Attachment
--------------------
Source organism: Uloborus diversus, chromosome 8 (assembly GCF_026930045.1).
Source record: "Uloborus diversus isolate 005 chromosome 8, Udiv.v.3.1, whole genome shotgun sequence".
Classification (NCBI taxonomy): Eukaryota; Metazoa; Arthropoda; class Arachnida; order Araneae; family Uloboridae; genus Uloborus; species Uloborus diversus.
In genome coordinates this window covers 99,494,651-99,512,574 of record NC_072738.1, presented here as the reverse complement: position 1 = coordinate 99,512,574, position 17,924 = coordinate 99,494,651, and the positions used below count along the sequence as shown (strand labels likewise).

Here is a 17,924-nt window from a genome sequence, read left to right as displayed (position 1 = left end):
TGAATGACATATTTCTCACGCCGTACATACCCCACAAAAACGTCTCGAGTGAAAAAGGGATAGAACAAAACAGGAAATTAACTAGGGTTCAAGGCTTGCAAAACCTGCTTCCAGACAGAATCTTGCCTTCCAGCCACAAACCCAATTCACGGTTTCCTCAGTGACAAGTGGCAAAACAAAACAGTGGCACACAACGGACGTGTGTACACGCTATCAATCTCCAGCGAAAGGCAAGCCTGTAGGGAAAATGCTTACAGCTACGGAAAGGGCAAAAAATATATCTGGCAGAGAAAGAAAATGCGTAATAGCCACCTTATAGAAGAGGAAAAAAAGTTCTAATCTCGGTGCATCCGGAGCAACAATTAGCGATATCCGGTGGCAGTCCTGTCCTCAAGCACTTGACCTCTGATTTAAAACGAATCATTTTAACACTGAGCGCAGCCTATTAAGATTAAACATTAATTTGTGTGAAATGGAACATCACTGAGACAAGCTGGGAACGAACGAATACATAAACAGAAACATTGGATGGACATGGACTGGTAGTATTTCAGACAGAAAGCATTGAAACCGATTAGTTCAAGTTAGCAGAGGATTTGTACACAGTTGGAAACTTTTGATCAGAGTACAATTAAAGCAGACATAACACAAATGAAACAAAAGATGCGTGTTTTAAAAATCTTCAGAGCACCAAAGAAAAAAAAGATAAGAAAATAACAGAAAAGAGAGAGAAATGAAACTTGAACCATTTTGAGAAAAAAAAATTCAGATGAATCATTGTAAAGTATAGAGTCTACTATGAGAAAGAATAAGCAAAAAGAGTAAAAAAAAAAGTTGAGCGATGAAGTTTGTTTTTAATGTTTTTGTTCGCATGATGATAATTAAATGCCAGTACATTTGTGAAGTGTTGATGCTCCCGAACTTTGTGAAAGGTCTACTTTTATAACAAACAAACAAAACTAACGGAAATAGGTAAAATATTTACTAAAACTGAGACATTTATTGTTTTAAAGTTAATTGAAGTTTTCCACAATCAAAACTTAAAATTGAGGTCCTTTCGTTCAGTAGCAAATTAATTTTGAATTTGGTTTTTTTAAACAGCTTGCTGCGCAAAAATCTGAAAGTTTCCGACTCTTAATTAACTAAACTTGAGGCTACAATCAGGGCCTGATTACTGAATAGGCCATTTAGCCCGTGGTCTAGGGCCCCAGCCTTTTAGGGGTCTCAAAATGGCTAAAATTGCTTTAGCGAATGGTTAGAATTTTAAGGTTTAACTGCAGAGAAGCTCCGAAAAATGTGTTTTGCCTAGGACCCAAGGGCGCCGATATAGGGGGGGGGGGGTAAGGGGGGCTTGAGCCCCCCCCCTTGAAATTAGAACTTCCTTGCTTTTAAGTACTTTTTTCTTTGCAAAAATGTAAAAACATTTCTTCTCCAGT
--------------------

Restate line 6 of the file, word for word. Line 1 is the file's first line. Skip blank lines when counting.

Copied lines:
TGAATGACATATTTCTCACGCCGTACATACCCCACAAAAACGTCTCGAGTGAAAAAGGGATAGAACAAAACAGGAAATTAACTAGGGTTCAAGGCTTGCAAAACCTGCTTCCAGACAGAATCTTGCCTTCCAGCCACAAACCCAATTCACGGTTTCCTCAGTGACAAGTGGCAAAACAAAACAGTGGCACACAACGGACGTGTGTACACGCTATCAATCTCCAGCGAAAGGCAAGCCTGTAGGGAAAATGCTTACAGCTACGGAAAGGGCAAAAAATATATCTGGCAGAGAAAGAAAATGCGTAATAGCCACCTTATAGAAGAGGAAAAAAAGTTCTAATCTCGGTGCATCCGGAGCAACAATTAGCGATATCCGGTGGCAGTCCTGTCCTCAAGCACTTGACCTCTGATTTAAAACGAATCATTTTAACACTGAGCGCAGCCTATTAAGATTAAACATTAATTTGTGTGAAATGGAACATCACTGAGACAAGCTGGGAACGAACGAATACATAAACAGAAACATTGGATGGACATGGACTGGTAGTATTTCAGACAGAAAGCATTGAAACCGATTAGTTCAAGTTAGCAGAGGATTTGTACACAGTTGGAAACTTTTGATCAGAGTACAATTAAAGCAGACATAACACAAATGAAACAAAAGATGCGTGTTTTAAAAATCTTCAGAGCACCAAAGAAAAAAAAGATAAGAAAATAACAGAAAAGAGAGAGAAATGAAACTTGAACCATTTTGAGAAAAAAAAATTCAGATGAATCATTGTAAAGTATAGAGTCTACTATGAGAAAGAATAAGCAAAAAGAGTAAAAAAAAAAGTTGAGCGATGAAGTTTGTTTTTAATGTTTTTGTTCGCATGATGATAATTAAATGCCAGTACATTTGTGAAGTGTTGATGCTCCCGAACTTTGTGAAAGGTCTACTTTTATAACAAACAAACAAAACTAACGGAAATAGGTAAAATATTTACTAAAACTGAGACATTTATTGTTTTAAAGTTAATTGAAGTTTTCCACAATCAAAACTTAAAATTGAGGTCCTTTCGTTCAGTAGCAAATTAATTTTGAATTTGGTTTTTTTAAACAGCTTGCTGCGCAAAAATCTGAAAGTTTCCGACTCTTAATTAACTAAACTTGAGGCTACAATCAGGGCCTGATTACTGAATAGGCCATTTAGCCCGTGGTCTAGGGCCCCAGCCTTTTAGGGGTCTCAAAATGGCTAAAATTGCTTTAGCGAATGGTTAGAATTTTAAGGTTTAACTGCAGAGAAGCTCCGAAAAATGTGTTTTGCCTAGGACCCAAGGGCGCCGATATAGGGGGGGGGGGGTAAGGGGGGCTTGAGCCCCCCCCCTTGAAATTAGAACTTCCTTGCTTTTAAGTACTTTTTTCTTTGCAAAAATGTAAAAACATTTCTTCTCCAGT